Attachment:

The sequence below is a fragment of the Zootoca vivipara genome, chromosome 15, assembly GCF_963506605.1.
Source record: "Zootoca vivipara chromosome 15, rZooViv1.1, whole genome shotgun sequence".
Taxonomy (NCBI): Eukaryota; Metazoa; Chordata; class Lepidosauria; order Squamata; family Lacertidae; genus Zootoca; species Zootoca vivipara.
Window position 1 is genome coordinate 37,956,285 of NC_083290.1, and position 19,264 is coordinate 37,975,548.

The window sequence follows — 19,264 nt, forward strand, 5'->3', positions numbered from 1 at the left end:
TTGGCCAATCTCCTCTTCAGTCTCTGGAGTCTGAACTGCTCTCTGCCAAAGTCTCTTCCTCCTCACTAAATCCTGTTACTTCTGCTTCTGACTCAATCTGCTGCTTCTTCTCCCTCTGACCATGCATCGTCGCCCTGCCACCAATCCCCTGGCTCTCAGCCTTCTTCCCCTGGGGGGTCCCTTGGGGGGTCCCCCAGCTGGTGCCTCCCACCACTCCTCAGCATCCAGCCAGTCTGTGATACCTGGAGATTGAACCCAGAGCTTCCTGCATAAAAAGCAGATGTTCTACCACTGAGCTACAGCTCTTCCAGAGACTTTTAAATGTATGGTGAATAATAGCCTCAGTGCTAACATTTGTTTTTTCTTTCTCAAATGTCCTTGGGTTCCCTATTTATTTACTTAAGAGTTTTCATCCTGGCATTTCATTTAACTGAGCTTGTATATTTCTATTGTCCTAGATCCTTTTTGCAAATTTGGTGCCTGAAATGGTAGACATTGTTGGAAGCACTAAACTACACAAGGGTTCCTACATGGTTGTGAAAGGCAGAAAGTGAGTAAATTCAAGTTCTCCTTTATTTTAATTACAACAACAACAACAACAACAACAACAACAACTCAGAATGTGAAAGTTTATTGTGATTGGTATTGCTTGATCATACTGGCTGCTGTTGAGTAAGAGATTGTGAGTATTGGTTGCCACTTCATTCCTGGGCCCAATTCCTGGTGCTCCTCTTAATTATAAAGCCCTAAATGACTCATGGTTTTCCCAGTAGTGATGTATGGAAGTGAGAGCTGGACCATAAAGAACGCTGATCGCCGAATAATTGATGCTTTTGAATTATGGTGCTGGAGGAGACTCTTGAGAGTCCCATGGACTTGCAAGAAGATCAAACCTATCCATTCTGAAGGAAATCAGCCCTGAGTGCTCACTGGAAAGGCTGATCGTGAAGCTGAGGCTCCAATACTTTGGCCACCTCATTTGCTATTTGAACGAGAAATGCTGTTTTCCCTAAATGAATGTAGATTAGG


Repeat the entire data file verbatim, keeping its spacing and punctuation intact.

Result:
The sequence below is a fragment of the Zootoca vivipara genome, chromosome 15, assembly GCF_963506605.1.
Source record: "Zootoca vivipara chromosome 15, rZooViv1.1, whole genome shotgun sequence".
Taxonomy (NCBI): Eukaryota; Metazoa; Chordata; class Lepidosauria; order Squamata; family Lacertidae; genus Zootoca; species Zootoca vivipara.
Window position 1 is genome coordinate 37,956,285 of NC_083290.1, and position 19,264 is coordinate 37,975,548.

The window sequence follows — 19,264 nt, forward strand, 5'->3', positions numbered from 1 at the left end:
TTGGCCAATCTCCTCTTCAGTCTCTGGAGTCTGAACTGCTCTCTGCCAAAGTCTCTTCCTCCTCACTAAATCCTGTTACTTCTGCTTCTGACTCAATCTGCTGCTTCTTCTCCCTCTGACCATGCATCGTCGCCCTGCCACCAATCCCCTGGCTCTCAGCCTTCTTCCCCTGGGGGGTCCCTTGGGGGGTCCCCCAGCTGGTGCCTCCCACCACTCCTCAGCATCCAGCCAGTCTGTGATACCTGGAGATTGAACCCAGAGCTTCCTGCATAAAAAGCAGATGTTCTACCACTGAGCTACAGCTCTTCCAGAGACTTTTAAATGTATGGTGAATAATAGCCTCAGTGCTAACATTTGTTTTTTCTTTCTCAAATGTCCTTGGGTTCCCTATTTATTTACTTAAGAGTTTTCATCCTGGCATTTCATTTAACTGAGCTTGTATATTTCTATTGTCCTAGATCCTTTTTGCAAATTTGGTGCCTGAAATGGTAGACATTGTTGGAAGCACTAAACTACACAAGGGTTCCTACATGGTTGTGAAAGGCAGAAAGTGAGTAAATTCAAGTTCTCCTTTATTTTAATTACAACAACAACAACAACAACAACAACAACAACTCAGAATGTGAAAGTTTATTGTGATTGGTATTGCTTGATCATACTGGCTGCTGTTGAGTAAGAGATTGTGAGTATTGGTTGCCACTTCATTCCTGGGCCCAATTCCTGGTGCTCCTCTTAATTATAAAGCCCTAAATGACTCATGGTTTTCCCAGTAGTGATGTATGGAAGTGAGAGCTGGACCATAAAGAACGCTGATCGCCGAATAATTGATGCTTTTGAATTATGGTGCTGGAGGAGACTCTTGAGAGTCCCATGGACTTGCAAGAAGATCAAACCTATCCATTCTGAAGGAAATCAGCCCTGAGTGCTCACTGGAAAGGCTGATCGTGAAGCTGAGGCTCCAATACTTTGGCCACCTCATTTGCTATTTGAACGAGAAATGCTGTTTTCCCTAAATGAATGTAGATTAGG